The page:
Monday, December 7, 2009

Can we ever truly get our point across?

The other day in class we began talking about Derrida’s idea of difference and differance. In French, difference can be defined as spacing between two things distinguishing them from one another, which is the same in English. Differance can be defined as to differ. These two different words with that vary in their meanings sound the same when pronounced out loud. Therefore, the meaning of the word is derived through the context in which it was said. It is up to the listener or the reader to interpret the message, yet interpretation in conversation and interpretation in reading are comparably different. The ideas of difference and difference exemplify how a listener or reader can misinterpret or create their own meaning of the sentence. This realization made me wonder which way of communicating more accurately expresses your opinion or if one’s ideas can ever truly be understood in the way by which the author wants them to be interpreted.

I’ve often thought writing is the most accurate way of communication. It gives us a chance to clearly develop our ideas and show the direct correlation of our thought process. These ideas can be expressed through our knowledge or experience, which can be explained in writing. Yet, the readers of our material may not have had those similar experiences or knowledge and their interpretation of the work can be skewed. Once the ideas are finalized in paper, the author loses control of someone’s interpretation of that work. It is up to the reader to derive meaning from what is written.

On the other hand, conversation allows people to communicate by responding to what is being said. If there are questions, then they are asked by the listener so a more clear way of expressing the idea can be attempted. Yet, conversation is not always as clear as writing. There is not always the flow from one point to the next, which allows for people to miss points or the exact meaning of the conversation. There is also the chance as we see in difference and differance that a word can sound the same, yet not have the same meaning.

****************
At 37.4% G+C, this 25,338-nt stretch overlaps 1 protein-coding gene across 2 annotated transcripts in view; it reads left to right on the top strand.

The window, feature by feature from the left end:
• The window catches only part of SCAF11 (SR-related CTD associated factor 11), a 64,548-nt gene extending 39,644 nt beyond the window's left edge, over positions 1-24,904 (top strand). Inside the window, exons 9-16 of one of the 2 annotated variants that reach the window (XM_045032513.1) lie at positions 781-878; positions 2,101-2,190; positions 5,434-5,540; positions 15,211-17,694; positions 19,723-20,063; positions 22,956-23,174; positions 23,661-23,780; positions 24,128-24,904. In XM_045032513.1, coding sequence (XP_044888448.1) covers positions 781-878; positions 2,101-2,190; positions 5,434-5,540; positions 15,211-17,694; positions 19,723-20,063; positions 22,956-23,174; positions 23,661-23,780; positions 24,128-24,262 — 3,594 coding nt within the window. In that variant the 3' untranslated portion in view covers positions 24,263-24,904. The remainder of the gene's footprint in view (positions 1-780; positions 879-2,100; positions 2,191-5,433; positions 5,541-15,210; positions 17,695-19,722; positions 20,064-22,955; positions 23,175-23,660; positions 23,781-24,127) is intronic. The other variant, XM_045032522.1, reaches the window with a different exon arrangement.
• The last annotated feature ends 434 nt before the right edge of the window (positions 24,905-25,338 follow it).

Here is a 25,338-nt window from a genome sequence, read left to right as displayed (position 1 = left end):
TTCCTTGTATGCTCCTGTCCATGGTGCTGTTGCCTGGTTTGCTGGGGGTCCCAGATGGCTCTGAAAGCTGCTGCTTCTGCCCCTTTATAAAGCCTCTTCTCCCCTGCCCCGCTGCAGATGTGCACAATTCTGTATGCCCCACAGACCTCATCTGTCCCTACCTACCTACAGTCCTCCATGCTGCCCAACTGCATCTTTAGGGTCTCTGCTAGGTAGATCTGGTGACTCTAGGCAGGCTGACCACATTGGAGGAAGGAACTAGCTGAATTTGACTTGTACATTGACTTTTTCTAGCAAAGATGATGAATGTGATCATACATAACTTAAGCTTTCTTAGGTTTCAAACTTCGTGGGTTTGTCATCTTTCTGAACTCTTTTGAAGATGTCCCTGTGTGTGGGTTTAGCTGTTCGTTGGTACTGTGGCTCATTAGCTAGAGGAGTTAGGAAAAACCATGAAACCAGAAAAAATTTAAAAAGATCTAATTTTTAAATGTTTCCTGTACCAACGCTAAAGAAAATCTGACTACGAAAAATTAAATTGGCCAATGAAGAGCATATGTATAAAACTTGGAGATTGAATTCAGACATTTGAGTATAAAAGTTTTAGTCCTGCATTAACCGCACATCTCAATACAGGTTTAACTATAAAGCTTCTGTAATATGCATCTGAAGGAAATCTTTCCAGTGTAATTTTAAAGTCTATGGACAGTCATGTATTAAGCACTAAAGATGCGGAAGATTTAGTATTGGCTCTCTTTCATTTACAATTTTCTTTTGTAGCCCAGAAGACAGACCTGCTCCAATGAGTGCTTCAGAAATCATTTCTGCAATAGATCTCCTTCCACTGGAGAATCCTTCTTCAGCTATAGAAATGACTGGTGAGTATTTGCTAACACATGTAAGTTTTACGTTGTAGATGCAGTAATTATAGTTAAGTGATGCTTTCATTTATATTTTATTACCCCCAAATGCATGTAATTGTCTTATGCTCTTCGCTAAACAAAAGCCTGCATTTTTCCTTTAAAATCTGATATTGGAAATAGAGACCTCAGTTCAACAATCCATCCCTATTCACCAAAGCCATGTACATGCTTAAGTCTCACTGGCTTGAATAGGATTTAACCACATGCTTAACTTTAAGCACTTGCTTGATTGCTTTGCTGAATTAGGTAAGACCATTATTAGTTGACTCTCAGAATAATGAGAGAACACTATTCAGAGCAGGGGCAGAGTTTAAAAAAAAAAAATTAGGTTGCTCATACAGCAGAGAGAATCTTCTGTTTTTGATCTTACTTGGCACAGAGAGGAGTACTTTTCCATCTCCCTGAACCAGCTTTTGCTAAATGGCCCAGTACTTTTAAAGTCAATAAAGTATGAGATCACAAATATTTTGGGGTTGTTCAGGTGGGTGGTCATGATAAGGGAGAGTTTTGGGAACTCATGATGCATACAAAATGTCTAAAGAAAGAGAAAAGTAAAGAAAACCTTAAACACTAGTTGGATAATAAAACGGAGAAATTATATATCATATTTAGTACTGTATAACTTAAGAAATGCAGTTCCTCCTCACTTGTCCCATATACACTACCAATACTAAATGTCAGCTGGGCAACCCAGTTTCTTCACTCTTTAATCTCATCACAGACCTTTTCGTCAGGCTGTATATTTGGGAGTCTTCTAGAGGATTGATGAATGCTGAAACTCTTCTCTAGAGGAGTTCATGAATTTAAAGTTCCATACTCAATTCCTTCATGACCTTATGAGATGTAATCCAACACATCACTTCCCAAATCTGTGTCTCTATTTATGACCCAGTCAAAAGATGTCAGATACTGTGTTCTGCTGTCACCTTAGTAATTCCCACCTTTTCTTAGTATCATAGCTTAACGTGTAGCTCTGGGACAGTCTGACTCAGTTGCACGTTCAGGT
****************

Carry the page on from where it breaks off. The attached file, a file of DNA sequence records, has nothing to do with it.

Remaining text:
After considering these two forms of communicating which we use daily to express ourselves, it made me wonder if I’m interpreting people the way in which they want me to understand. It also made me wonder if which way of communication would be the best for someone to fully grasp the meaning.


  1. I think this is such an interesting post, Courtney. This is something I always wonder. I had a dialemma between whether writing or speaking is a better style of communication when I first read "The Diary of Anne Frank". This book is a collection of Anne Frank's own experiences and thoughts as they were expressed in her diary. However, parallel to your blog, I wonder how my interpret of her experiences would be altered if I had talked to her in person. I also agree that the reader's own experiences shape his or her interpretation of the writer's publication. Therefore, through Courtney's blog, I am curious about how my own experiences played into my interpretation of "The Diary of Anne Frank".

  2. The method of communication definitely makes a difference to the quality of what is being said. The tone people use when they speak give you a greater context as to what their feeling were about the subject. For example most people would agree that Barack Obama is a great with speeches, however if you actually read the transcripts of what was said, the speeches are actually really boring. Speaking can display much more

  3. I've realized my words limit what I am trying to convey because I have to transpose the meaning I am aiming at into words people can understand. Beyond this, I have also realized that not only do my words shape how I speak, they shape how I think. I think in English, and my ideas are restricted to the meanings I can make out of words. So, speaking and writing offer different means of transmitting words, they are both restricting in that they rely on words. Writing, I would say is more restricted because emotions are extremely difficult to convey :(

  4. Another issue with writing is that it forever immortalizes a thought or idea that an individual had at one point in the past. Since, we change, that thought may seem silly to its writer in the future, but our society seems to dismiss that and continues to quote people as if what they wrote in the past is a 100% accurate interpretation of their ideas now, in the present.


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